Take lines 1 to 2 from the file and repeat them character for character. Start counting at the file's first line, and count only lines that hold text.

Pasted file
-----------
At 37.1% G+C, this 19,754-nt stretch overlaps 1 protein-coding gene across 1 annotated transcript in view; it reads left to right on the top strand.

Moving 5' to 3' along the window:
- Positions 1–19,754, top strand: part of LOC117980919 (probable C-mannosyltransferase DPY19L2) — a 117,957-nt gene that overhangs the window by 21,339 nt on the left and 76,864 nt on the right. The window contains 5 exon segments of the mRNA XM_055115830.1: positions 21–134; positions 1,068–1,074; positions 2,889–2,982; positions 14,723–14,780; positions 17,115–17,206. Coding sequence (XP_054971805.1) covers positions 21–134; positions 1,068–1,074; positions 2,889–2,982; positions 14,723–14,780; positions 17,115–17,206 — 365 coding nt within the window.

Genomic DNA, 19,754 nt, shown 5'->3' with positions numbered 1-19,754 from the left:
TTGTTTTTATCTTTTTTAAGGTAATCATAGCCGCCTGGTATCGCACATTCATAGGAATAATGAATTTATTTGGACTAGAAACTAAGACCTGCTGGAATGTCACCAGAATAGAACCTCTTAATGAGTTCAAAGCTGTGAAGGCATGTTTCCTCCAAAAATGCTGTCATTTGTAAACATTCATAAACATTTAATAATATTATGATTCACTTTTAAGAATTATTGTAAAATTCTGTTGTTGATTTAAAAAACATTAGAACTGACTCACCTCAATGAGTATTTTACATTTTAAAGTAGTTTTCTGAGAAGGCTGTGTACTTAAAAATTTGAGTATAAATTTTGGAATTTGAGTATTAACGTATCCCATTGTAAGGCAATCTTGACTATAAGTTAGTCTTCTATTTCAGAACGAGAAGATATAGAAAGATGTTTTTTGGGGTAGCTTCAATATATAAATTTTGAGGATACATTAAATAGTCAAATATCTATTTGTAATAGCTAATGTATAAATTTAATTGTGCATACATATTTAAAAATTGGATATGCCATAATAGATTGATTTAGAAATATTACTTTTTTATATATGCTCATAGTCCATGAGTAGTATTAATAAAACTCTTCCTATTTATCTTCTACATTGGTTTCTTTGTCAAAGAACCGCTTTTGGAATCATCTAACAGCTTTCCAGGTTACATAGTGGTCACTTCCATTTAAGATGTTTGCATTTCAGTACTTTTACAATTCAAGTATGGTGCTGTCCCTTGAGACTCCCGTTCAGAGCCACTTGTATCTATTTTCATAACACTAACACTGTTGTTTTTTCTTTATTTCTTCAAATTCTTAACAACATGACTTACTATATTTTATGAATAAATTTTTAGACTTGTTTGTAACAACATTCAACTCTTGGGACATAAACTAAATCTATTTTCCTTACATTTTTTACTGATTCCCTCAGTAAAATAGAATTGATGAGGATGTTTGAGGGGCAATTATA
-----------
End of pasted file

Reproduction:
At 37.1% G+C, this 19,754-nt stretch overlaps 1 protein-coding gene across 1 annotated transcript in view; it reads left to right on the top strand.

Moving 5' to 3' along the window: